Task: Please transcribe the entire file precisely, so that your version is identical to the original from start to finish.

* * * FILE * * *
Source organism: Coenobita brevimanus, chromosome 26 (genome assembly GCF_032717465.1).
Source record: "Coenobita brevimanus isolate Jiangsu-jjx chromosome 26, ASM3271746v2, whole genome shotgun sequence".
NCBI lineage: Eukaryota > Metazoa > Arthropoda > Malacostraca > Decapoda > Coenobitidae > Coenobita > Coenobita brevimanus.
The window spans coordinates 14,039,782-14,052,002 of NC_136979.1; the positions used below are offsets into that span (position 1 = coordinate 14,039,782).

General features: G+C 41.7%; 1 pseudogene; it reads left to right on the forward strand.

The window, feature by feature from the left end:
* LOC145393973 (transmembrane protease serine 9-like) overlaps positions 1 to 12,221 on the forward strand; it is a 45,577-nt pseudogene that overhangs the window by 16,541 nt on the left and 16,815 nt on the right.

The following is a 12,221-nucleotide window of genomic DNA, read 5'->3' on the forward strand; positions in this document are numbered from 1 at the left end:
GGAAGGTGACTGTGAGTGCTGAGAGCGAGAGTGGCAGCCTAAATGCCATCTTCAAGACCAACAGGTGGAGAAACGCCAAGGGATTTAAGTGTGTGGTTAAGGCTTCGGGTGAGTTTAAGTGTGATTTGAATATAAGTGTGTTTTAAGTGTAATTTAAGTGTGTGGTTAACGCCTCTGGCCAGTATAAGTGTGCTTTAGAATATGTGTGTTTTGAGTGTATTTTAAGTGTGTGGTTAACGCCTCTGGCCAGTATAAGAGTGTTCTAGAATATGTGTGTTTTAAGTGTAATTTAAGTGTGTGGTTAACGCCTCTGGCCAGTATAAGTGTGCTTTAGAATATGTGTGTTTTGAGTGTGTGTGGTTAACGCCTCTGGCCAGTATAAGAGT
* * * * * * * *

Source organism: Coenobita brevimanus, chromosome 26 (genome assembly GCF_032717465.1).
Source record: "Coenobita brevimanus isolate Jiangsu-jjx chromosome 26, ASM3271746v2, whole genome shotgun sequence".
NCBI lineage: Eukaryota > Metazoa > Arthropoda > Malacostraca > Decapoda > Coenobitidae > Coenobita > Coenobita brevimanus.
The window spans coordinates 14,039,782-14,052,002 of NC_136979.1; the positions used below are offsets into that span (position 1 = coordinate 14,039,782).

General features: G+C 41.7%; 1 pseudogene; it reads left to right on the forward strand.

The window, feature by feature from the left end:
* LOC145393973 (transmembrane protease serine 9-like) overlaps positions 1 to 12,221 on the forward strand; it is a 45,577-nt pseudogene that overhangs the window by 16,541 nt on the left and 16,815 nt on the right.

The following is a 12,221-nucleotide window of genomic DNA, read 5'->3' on the forward strand; positions in this document are numbered from 1 at the left end:
GGAAGGTGACTGTGAGTGCTGAGAGCGAGAGTGGCAGCCTAAATGCCATCTTCAAGACCAACAGGTGGAGAAACGCCAAGGGATTTAAGTGTGTGGTTAAGGCTTCGGGTGAGTTTAAGTGTGATTTGAATATAAGTGTGTTTTAAGTGTAATTTAAGTGTGTGGTTAACGCCTCTGGCCAGTATAAGTGTGCTTTAGAATATGTGTGTTTTGAGTGTATTTTAAGTGTGTGGTTAACGCCTCTGGCCAGTATAAGAGTGTTCTAGAATATGTGTGTTTTAAGTGTAATTTAAGTGTGTGGTTAACGCCTCTGGCCAGTATAAGTGTGCTTTAGAATATGTGTGTTTTGAGTGTGTGTGGTTAACGCCTCTGGCCAGTATAAGAGT